woman with headache has an opiate addiction

Many people struggle with opiate addiction. Each year, more and more individuals die as a result of an opioid overdose. The opiate epidemic in the United States is at a high that the country has never seen before. The problem is affecting people of all ages. More people are using stronger, dangerous opiates sooner in their lifetimes, which is a huge issue. Read on to learn more about the opiate addiction rehab program at Crestview Recovery Center.

By the year 2017, over 17% of the U.S. population had an opioid prescription. The average person received 3.4 prescriptions.

You may not have intended to become addicted to prescription opioids, but now you need help yourself break free from addiction. Call Crestview Recovery at 866.262.0531 today. We can help you take the first step in overcoming addiction.

Some Common Opiates

Opiates come in many forms. They derive from opium extracted from the poppy plant or are created within a laboratory. Many people use these drugs to manage pain. However, because of their potency, professionals should closely monitor and control opiate use. It is vital for health care professionals, patients, and their advocates to ensure that patients are using opiates to treat pain as directed.

Some of the most common forms of frequently abused opiates include:

Codeine

Codeine is designed to relieve light pain and coughing and is one of the least potent opioid painkillers. Doctors frequently prescribe codeine and it can be found in some OTC (over-the-counter) medicine. However, the doses are strictly outlined to treat each specific issue.

People who abuse codeine often mix it together with sugary, carbonated drinks to create narcotic mixtures for parties. Therefore, it is important for patients to monitor their prescriptions to make sure they are not using codeine for inappropriate purposes or forming a painkiller addiction

Fentanyl

This is one of the lab-created opiates. As such, it can be up to 100 times more potent than morphine, which was one of the first opiates used to relieve pain. Doctors only prescribe fentanyl in extreme cases when a patient is not responding to other medications. Unfortunately, abusers of fentanyl often mix the drug with other painkillers for illicit purposes. This creates dangerous situations. Individuals who inadvertently abuse fentanyl routinely overdose or suffer death.

Hydromorphone (Dilaudid)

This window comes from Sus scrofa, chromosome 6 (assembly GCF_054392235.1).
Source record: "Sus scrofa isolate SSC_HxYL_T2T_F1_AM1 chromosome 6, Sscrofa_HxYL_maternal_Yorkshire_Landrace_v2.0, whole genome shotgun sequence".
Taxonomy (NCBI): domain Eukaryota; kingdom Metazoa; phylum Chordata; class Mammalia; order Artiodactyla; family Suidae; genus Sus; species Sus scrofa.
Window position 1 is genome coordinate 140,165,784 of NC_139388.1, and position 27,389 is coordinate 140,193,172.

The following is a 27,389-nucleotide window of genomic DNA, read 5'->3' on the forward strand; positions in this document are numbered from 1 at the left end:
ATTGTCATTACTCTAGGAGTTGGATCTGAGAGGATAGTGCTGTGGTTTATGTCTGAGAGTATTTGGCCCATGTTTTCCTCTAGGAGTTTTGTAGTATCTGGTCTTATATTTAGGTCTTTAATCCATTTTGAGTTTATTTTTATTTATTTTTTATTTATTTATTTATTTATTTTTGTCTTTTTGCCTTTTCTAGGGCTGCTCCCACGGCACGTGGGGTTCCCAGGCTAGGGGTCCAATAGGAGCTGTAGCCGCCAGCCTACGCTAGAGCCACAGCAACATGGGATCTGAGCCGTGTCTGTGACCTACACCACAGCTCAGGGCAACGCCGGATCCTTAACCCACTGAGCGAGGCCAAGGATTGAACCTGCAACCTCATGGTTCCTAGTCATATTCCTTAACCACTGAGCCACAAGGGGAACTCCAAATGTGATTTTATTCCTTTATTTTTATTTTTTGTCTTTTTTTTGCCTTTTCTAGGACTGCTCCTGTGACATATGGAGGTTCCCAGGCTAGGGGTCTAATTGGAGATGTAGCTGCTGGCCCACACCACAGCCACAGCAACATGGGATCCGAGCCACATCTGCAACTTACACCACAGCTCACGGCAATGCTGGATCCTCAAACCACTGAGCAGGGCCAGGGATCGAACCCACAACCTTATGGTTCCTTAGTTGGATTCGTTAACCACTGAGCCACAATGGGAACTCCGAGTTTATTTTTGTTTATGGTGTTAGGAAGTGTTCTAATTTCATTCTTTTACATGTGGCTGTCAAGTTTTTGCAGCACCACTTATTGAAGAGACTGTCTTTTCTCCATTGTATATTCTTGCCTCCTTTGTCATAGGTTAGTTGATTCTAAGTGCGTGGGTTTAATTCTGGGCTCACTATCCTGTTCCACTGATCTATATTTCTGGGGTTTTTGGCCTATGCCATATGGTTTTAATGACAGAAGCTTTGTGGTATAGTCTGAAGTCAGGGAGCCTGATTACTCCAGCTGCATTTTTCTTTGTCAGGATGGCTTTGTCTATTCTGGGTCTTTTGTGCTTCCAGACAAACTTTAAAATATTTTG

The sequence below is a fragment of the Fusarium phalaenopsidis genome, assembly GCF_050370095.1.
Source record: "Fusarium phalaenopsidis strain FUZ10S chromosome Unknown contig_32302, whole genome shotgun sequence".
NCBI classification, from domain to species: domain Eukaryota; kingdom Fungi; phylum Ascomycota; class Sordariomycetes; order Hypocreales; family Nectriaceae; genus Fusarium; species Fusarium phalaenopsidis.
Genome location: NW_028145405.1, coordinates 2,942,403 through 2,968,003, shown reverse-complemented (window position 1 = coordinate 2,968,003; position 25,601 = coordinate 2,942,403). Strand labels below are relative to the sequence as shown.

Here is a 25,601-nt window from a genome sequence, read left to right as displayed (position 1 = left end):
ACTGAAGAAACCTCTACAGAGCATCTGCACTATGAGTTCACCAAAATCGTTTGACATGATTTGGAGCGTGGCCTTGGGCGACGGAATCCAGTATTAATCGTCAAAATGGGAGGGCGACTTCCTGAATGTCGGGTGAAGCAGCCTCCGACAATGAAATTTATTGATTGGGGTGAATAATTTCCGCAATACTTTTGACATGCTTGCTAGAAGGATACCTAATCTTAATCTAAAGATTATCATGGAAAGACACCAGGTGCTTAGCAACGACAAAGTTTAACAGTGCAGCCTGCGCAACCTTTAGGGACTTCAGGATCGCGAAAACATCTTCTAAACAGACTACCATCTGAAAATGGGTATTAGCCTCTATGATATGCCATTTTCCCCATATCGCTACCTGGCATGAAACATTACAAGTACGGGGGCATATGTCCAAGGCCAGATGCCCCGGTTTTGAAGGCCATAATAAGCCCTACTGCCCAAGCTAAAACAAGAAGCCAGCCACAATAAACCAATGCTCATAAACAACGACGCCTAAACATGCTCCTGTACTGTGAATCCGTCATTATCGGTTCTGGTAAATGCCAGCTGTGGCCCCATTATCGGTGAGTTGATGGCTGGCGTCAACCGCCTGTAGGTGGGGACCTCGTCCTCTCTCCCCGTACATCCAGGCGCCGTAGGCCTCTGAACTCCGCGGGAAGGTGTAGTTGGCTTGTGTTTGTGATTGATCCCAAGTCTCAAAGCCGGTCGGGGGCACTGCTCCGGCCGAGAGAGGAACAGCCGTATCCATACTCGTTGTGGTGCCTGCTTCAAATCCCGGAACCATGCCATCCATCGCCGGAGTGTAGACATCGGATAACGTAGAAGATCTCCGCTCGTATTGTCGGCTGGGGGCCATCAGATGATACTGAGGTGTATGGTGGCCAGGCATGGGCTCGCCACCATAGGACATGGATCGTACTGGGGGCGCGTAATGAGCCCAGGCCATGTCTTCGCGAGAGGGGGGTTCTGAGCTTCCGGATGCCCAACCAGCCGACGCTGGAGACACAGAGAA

This painkiller usually comes in tablets and is very strong. Like fentanyl, abuse of this painkiller can quickly result in death from even one use.

Hydrocodone (Vicodin)

Abusers of this painkiller frequently combine this drug with Tylenol or Advil. However, when an individual suffers from opioid use disorder they can quickly develop a dependency on the medication and need Vicodin addiction treatment.

Heroin

This narcotic is outlawed nearly everywhere. However, it is readily available as an illicit drug and allows drug abusers to continue in their addiction. 80% of first-time heroin users came to heroin after misusing prescription opioids.

Why People Abuse Opiates

While these are some of the most common forms of abused opiates, it is not a comprehensive list. Each of these opiates has the ability to decrease pain, which is why they are so commonly abused. Each opiate works on the brain’s chemistry in a similar way but to different degrees. Additionally, regular people can obtain each of these opiates through a prescription. Unfortunately, sometimes the medication or dosage is so strong that patients often run into issues and may require over the counter drug addiction rehab.

“I can’t speak highly enough about Crestview. I am helping my brother navigate his road to recovery from a horrible addiction to alcoholism. He has been in and out of various levels of treatment facilities for about five years but what makes Crestview so special is that his ‘care team’ truly cares about him and communicates with me when I have concerns or questions. It is quite rare to have the unending support of educated and compassionate people that I can talk to and troubleshoot issues with. They communicate better than any facility my brother has been to over the last five years and they do so with incredible empathy. They have become a second family. I thank them from the bottom of my heart. I recommend Crestview for struggling addicts that want to feel that their lives truly matter because they do!”

– Tina

Medication and Opiate Addiction